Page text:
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How much is a normal wage?

This is the most commonly-occurring monthly wage in Norway

See the statistics here. Find out how many jobs in Norway pay the same monthly wage as your job.
Check out what a normal monthly wage is in Norway.

Check out what a normal monthly wage is in Norway.

Brian Cliff Olguin

CORRECTION: FriFagbevegelse mistakenly wrote that the most common monthly salary in 2021 was NOK 40,000-45,000. That is wrong. The correct amount is between NOK 35,000-40,000.

FriFagbevegelse have obtained statistics from Statistics Norway (SSB) showing the distribution of wages in Norway. The figures are for 2021.

The statistics show the percentages of the wage-earning population in Norway receiving the various levels of pay. The figures show pay for full-time positions, before tax.

The figures cover pay rates in both the private and the public sectors for all jobs in Norway that employers report to the authorities.

Most commonly-occurring monthly pay

According to Statistics Norway, the lowest rates of pay are jobs receiving 5,000 – 10,000 kroner per month. Most wage earners on levels of monthly pay as low as this are apprentices.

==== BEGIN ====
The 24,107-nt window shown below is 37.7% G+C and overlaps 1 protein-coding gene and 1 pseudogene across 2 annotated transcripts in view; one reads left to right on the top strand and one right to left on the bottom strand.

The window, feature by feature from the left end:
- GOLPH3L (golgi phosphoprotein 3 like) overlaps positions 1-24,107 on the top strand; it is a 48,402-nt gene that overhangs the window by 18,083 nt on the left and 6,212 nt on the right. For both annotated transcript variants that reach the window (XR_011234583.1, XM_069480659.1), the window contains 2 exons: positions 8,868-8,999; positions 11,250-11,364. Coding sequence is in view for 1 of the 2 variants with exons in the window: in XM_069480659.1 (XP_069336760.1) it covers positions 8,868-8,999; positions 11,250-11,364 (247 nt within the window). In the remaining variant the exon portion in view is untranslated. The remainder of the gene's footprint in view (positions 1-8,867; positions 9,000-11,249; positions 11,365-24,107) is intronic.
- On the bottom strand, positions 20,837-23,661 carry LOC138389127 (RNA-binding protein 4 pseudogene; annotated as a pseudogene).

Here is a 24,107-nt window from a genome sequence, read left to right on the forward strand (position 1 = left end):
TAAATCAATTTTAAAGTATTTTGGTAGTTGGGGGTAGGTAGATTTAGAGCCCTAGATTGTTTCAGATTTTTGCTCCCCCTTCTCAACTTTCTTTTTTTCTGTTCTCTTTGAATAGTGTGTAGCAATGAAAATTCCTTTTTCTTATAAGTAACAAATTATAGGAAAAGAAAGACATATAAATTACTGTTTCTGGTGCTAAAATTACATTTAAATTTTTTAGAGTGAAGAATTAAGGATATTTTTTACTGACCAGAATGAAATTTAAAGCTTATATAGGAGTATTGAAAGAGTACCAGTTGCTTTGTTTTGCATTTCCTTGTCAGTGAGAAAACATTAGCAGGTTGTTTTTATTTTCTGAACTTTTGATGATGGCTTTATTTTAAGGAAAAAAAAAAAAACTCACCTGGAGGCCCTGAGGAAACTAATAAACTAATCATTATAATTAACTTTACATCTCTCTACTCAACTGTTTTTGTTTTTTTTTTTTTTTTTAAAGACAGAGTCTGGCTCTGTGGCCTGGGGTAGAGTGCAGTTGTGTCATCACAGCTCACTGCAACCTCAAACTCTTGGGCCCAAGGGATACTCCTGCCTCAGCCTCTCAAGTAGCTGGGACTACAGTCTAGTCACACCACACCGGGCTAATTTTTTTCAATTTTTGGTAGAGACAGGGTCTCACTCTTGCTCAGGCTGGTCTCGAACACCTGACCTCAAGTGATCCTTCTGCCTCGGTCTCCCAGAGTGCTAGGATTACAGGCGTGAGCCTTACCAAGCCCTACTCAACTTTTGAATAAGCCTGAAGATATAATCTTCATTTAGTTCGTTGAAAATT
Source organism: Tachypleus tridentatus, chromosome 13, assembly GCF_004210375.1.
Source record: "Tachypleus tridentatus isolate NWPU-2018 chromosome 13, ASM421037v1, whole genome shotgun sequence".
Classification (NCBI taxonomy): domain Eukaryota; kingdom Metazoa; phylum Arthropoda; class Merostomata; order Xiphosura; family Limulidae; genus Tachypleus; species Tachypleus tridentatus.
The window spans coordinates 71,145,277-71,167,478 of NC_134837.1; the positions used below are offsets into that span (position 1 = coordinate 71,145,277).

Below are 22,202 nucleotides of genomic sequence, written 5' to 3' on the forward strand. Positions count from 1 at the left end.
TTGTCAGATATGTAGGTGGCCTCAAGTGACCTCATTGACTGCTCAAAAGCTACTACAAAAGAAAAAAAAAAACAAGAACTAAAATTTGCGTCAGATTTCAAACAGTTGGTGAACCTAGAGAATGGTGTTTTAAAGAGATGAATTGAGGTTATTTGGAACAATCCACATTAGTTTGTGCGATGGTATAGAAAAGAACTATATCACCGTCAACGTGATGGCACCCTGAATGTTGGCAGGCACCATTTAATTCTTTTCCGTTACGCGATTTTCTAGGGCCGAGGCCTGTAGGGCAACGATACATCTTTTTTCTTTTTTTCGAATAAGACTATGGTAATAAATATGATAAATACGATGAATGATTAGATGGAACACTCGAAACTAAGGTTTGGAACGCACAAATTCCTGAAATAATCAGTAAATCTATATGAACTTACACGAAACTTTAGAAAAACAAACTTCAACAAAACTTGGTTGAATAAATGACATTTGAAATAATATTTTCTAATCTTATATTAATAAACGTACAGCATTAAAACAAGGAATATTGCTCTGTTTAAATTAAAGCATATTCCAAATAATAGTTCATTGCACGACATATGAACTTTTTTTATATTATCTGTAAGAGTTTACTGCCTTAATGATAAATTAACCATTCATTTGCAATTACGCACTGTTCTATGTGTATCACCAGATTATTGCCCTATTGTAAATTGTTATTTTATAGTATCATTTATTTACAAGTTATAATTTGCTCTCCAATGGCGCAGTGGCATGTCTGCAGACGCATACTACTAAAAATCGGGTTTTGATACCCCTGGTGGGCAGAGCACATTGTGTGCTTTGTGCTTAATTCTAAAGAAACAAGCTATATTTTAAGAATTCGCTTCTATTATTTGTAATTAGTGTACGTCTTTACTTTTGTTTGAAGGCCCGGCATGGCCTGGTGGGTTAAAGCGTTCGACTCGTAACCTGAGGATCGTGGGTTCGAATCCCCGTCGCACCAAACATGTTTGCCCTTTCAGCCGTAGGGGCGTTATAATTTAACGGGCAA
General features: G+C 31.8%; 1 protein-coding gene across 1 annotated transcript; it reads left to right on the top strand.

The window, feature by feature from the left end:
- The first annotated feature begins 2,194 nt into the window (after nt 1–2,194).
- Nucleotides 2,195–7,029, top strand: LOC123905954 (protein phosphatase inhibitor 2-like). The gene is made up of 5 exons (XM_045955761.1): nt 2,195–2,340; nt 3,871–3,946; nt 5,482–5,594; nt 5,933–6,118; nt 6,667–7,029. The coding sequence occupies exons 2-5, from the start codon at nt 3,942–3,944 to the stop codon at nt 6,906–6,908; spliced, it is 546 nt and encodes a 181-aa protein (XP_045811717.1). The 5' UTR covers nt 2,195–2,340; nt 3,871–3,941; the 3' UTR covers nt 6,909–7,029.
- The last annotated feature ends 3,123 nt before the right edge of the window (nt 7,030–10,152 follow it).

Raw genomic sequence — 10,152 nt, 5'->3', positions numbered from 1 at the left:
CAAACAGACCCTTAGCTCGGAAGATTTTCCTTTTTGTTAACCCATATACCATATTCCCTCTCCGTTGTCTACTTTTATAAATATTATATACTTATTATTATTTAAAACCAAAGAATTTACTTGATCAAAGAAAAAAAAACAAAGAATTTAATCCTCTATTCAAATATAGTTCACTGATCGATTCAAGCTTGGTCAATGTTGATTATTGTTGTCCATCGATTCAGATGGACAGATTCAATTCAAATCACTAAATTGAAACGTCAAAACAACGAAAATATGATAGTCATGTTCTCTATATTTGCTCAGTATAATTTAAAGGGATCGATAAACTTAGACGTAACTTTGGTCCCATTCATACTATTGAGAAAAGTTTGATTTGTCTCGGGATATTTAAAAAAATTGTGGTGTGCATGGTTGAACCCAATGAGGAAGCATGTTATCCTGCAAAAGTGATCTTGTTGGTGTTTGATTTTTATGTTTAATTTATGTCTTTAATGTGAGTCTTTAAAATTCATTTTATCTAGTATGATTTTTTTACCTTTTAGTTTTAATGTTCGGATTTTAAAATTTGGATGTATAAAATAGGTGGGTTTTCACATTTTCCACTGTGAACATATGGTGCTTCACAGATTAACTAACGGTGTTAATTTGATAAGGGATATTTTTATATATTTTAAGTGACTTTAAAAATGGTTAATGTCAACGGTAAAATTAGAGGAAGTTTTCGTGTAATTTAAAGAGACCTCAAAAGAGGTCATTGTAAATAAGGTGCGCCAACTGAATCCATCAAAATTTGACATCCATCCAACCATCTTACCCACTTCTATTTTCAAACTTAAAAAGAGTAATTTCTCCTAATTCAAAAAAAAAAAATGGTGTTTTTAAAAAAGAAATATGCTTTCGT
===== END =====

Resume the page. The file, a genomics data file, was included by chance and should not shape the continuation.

The highest salaries are for jobs paying in excess of 185,000 kroner a month.

In Norway, there are very people on the very highest and very lowest levels of pay.

Do you work part-time?

The pay rates in the table are for full-time positions.

To enable pay rates for all jobs to be compared, Statistics Norway has converted pay for part-time positions to rates for full-time positions

If, for example, you are employed in a 50 per cent FTE (Full-time Equivalent) position and are paid 15,500 kroner a month your pay in a full-time position is 30,000 – 35,000 kroner a month.

The most commonly-occurring rate of pay

The most commonly-occurring rate of pay in Norway is 35-40,000 kroner a month.

Just over 16 per cent of jobs in Norway are paid this rate, according to figures compiled by Statistics Norway.

The next largest group is monthly pay rates of between 40,000 and 45,000 kroner. 14 per cent of jobs in Norway are paid at this rate.

– This is a fairly close match with the median rate of pay in Norway, says Fafo’s Elin Svarstad.

In 2021, the median monthly rate of pay was just over 45,000 kroner.

If all pay rates are ranked from lowest to highest, the median rate is at the mid-point. This means that half of all employees receive a lower rate of pay than the median rate and half receive more.

The average pay rate is not the most commonly-occurring rate

The Fafo researcher tells us that median pay is a far more accurate measure of the standard rate of pay than average pay.

Research into pay rates by Statistics Norway tells us that average pay is a misleading metric when it comes to normal salaries.

No fewer than 60 per cent of us earn less than the average rate of pay.

The average level is as high as it is because a handful of people on extremely high salaries pull the average rate upwards by a substantial amount.